SIR,-1 am a bewildered convert of some six mOnths' standing, a university graduate, married, with four young children. Like " Twice-widowed," whose letter appeared recently in your columns. I too must admit that the Holy Father's recent pronouncements on the subject of women and marriage have raised a certain confusion in my mind. Like the members of the B.B.C. Brains Trust, condemned by Fr. J. P. Brady, I too, can feel only amazed incredulity when I consider the Holy Father's Statement that wives should be subject to their husbands. The attitude of the Brains Trust. though perhaps discourteously expressed, can surely not he regarded as specifically " un-Christian," for where did Our Lord Himself ever speak of the subjection of wives to their husbands ? "They are one flesh." He said, and, if this be so. they must surely be considered as a unity. and logically there can be no question of one being subject to the other.
My husband and I were married in the Church of England. I did not promise to obey him. nor did he wish that I should. Like our non-Catholic friends, we have always regarded marriage as a coequal partnership in which the husband organises the business side of the household, while the wife manages the domestic affairs, with either helping the other at need, and both participating fully in the care and upbringing of the children. We could not conceive of a happy marriage on any other basis. I know that St. Paul, himself something of a misogynist, asserts emphatically ; " Wives must obey their husbands as they would obey the Lord," but surely such an attitude towards women, designed for a semi-oriental community, where men received all the education there was, and most women could not even read or write, cannot be held valid in the world of today. where many wives, some educated to a high level, go out to work, and can earn nearly as much as their husbands do 7 And what of the husband who is weak, foolish, or in some way corrupt 7 Should his wife be subject to him just the same ? Where does one draw the line? In the final instance, what does being subject to one's husband actually mean? If taken literally, the Holy Father's words must surely prove a great stumblingblock to the conversion of educated women. accustomed to an independent way of thinking, and the idea of the equality of the sexes. They are already apt to consider that the Catholic Church is very hard on women.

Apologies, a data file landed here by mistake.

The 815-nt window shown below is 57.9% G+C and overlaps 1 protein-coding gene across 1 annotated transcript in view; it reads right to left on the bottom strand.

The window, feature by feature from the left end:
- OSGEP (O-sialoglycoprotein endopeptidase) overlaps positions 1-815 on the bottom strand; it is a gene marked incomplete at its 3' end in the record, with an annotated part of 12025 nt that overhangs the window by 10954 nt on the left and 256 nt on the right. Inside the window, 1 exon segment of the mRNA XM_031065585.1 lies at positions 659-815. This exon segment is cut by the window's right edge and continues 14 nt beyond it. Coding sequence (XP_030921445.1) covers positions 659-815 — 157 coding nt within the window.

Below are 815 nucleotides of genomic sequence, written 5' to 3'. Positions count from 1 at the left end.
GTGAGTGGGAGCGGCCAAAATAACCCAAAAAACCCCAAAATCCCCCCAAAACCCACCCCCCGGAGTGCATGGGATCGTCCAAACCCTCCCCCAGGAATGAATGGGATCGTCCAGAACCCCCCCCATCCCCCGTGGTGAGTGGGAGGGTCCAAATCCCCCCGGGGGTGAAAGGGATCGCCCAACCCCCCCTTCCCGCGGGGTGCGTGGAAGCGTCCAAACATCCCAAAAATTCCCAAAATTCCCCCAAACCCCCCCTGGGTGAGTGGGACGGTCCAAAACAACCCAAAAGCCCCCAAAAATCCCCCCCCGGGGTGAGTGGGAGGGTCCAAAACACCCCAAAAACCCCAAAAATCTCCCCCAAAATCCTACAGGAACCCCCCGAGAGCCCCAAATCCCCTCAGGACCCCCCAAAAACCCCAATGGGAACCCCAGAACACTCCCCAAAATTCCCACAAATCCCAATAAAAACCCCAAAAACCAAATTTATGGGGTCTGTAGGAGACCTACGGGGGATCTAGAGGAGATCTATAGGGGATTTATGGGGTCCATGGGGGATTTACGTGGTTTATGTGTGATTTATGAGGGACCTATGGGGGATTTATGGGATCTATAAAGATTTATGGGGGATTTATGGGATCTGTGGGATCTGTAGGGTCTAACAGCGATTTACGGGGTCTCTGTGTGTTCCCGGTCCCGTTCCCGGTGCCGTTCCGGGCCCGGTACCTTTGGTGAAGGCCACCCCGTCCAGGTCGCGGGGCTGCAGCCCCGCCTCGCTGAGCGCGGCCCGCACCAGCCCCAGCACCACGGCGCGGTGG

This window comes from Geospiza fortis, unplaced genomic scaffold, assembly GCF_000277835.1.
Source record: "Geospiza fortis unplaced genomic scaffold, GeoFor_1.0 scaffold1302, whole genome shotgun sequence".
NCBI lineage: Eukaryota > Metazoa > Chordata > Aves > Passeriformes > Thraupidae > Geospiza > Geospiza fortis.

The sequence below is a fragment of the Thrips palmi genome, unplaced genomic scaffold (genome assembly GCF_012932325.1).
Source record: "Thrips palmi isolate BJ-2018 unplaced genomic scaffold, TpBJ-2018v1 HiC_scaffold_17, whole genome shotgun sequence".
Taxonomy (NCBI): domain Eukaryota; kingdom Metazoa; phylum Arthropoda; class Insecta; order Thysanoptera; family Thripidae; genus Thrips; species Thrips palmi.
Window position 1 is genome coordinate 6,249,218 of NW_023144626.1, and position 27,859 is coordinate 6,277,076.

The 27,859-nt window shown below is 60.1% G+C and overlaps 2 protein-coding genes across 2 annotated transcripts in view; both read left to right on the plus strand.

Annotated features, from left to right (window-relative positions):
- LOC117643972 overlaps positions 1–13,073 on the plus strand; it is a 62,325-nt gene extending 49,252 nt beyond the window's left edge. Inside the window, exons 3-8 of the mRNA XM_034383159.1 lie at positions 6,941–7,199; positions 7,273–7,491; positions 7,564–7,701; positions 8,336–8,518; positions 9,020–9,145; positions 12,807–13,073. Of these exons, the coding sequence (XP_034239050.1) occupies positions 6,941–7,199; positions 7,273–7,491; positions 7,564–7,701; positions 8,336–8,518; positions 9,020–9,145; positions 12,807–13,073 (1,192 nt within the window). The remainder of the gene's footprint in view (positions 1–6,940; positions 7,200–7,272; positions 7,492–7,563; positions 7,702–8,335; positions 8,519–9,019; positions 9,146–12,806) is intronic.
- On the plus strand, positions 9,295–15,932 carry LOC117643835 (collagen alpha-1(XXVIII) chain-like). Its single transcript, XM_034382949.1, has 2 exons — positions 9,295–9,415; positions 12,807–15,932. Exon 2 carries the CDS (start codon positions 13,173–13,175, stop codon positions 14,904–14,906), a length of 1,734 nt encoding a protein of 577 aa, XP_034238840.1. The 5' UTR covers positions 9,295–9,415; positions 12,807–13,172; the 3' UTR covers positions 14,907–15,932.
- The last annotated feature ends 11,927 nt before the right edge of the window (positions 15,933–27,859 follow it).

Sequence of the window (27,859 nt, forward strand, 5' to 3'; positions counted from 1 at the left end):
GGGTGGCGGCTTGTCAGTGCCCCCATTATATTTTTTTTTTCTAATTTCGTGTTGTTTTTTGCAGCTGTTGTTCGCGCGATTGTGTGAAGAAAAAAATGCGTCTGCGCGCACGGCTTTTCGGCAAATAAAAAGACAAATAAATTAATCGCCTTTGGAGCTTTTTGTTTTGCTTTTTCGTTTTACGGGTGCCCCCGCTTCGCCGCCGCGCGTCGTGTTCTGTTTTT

Can it be that the normal Catholic attitude is definitely against higher education f r women 7 here were few Catholic girls at Oxford when 1 was there. If a Catholic girl is brought up with the specific idea that a wife's interests should be confined solely to the somewhat narrow sphere of home and motherhood, her mind, unaccustomed to questioning, may well accept the idea of a wife's subjection to her husband quite easily. To me, and others like me. the idea is almost soul-shaking. Perhaps some of your readers could help me to get the picture into proper focus.
Pamela Willoughby-Thomas. 66 Station Road,
It would be quite fantastic to derive from the Nuptial Mass epistle (Ephesians Y. 22-23) any idea that the Church is against higher education for women or any other natural and supernatural fulfilment of personality in women. Equally, St. Paul's words, while part of the revealed Word of God. must he interpreted in accordance with the customs of the times which do differ greatly today from those prevailing when the Apostle wrote. Surely the practical answer is Aar obedience should always he an intelligent act and within marriage all relationships depend for success on mutual cooperation and adjustment. Rut Catholic married partners recognise that there is special grace in accepting the divinely ordained relationship which, the more its spirit is accepted, the less in practice will it ever be invoked-and certainly not in a way derogatory to women or injurious to marital happiness on both sides.-Enrma "CH."